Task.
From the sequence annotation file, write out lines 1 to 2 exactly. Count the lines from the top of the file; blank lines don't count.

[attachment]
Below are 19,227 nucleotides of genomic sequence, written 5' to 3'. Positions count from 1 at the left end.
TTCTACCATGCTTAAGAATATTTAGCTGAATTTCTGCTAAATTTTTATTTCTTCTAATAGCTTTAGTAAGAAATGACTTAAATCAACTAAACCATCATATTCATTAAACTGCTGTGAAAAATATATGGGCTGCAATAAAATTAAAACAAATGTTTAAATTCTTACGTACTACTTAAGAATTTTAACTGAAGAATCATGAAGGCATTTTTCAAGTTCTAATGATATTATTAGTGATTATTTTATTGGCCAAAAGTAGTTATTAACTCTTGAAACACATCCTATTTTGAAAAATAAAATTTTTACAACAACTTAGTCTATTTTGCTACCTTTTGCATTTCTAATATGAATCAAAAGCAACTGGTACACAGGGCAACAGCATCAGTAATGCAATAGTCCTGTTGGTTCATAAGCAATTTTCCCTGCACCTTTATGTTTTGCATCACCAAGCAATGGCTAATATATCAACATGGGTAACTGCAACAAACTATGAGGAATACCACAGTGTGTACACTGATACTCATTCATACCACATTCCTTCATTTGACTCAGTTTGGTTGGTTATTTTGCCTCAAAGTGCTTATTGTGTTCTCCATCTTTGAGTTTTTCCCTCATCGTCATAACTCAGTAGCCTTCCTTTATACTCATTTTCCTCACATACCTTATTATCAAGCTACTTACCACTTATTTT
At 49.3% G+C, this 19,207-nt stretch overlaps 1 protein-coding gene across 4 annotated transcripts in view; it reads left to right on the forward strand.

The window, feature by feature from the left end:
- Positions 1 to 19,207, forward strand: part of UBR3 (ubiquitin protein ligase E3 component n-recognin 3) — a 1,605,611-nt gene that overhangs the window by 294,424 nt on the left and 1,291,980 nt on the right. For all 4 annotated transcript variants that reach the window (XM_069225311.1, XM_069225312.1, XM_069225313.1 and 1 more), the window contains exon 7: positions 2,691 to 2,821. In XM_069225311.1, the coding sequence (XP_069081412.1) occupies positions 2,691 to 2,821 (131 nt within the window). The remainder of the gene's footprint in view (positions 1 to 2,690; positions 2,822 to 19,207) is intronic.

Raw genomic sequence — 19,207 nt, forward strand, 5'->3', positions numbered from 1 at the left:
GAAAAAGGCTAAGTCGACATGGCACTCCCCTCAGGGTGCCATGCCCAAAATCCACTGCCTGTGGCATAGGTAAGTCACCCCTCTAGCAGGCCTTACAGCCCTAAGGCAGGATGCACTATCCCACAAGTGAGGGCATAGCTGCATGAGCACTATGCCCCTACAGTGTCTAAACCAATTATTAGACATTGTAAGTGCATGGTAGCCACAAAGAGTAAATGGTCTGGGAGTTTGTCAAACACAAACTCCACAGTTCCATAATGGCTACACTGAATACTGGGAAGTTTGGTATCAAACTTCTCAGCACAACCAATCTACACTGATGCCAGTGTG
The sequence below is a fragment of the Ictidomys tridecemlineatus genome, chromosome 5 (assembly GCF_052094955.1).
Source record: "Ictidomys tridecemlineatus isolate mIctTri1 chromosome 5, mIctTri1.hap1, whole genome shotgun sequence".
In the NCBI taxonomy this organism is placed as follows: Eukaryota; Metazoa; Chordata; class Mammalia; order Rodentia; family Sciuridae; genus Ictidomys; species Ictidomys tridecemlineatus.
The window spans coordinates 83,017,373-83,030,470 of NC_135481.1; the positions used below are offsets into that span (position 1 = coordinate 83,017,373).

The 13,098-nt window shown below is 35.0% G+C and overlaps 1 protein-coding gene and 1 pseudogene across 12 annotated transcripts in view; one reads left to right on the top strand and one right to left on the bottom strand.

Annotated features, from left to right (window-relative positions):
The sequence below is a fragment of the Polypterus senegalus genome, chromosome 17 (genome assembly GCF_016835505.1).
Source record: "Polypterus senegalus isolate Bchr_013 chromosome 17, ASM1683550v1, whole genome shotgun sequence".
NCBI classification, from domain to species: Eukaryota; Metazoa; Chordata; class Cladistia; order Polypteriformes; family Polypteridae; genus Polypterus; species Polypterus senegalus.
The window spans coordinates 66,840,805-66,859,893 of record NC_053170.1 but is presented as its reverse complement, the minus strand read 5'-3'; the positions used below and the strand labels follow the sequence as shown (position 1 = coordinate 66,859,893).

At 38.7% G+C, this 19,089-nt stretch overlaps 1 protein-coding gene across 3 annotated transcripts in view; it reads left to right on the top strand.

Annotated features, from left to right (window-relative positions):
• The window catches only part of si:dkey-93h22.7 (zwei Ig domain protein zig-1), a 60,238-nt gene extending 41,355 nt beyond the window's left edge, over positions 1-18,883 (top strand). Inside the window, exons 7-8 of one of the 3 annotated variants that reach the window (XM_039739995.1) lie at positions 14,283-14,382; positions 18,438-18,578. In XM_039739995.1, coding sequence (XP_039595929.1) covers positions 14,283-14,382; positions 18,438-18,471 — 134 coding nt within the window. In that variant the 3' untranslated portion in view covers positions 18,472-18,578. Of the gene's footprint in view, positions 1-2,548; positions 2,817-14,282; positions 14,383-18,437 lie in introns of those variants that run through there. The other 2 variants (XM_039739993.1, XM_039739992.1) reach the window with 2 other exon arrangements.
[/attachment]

Below are 19,227 nucleotides of genomic sequence, written 5' to 3'. Positions count from 1 at the left end.
TTCTACCATGCTTAAGAATATTTAGCTGAATTTCTGCTAAATTTTTATTTCTTCTAATAGCTTTAGTAAGAAATGACTTAAATCAACTAAACCATCATATTCATTAAACTGCTGTGAAAAATATATGGGCTGCAATAAAATTAAAACAAATGTTTAAATTCTTACGTACTACTTAAGAATTTTAACTGAAGAATCATGAAGGCATTTTTCAAGTTCTAATGATATTATTAGTGATTATTTTATTGGCCAAAAGTAGTTATTAACTCTTGAAACACATCCTATTTTGAAAAATAAAATTTTTACAACAACTTAGTCTATTTTGCTACCTTTTGCATTTCTAATATGAATCAAAAGCAACTGGTACACAGGGCAACAGCATCAGTAATGCAATAGTCCTGTTGGTTCATAAGCAATTTTCCCTGCACCTTTATGTTTTGCATCACCAAGCAATGGCTAATATATCAACATGGGTAACTGCAACAAACTATGAGGAATACCACAGTGTGTACACTGATACTCATTCATACCACATTCCTTCATTTGACTCAGTTTGGTTGGTTATTTTGCCTCAAAGTGCTTATTGTGTTCTCCATCTTTGAGTTTTTCCCTCATCGTCATAACTCAGTAGCCTTCCTTTATACTCATTTTCCTCACATACCTTATTATCAAGCTACTTACCACTTATTTT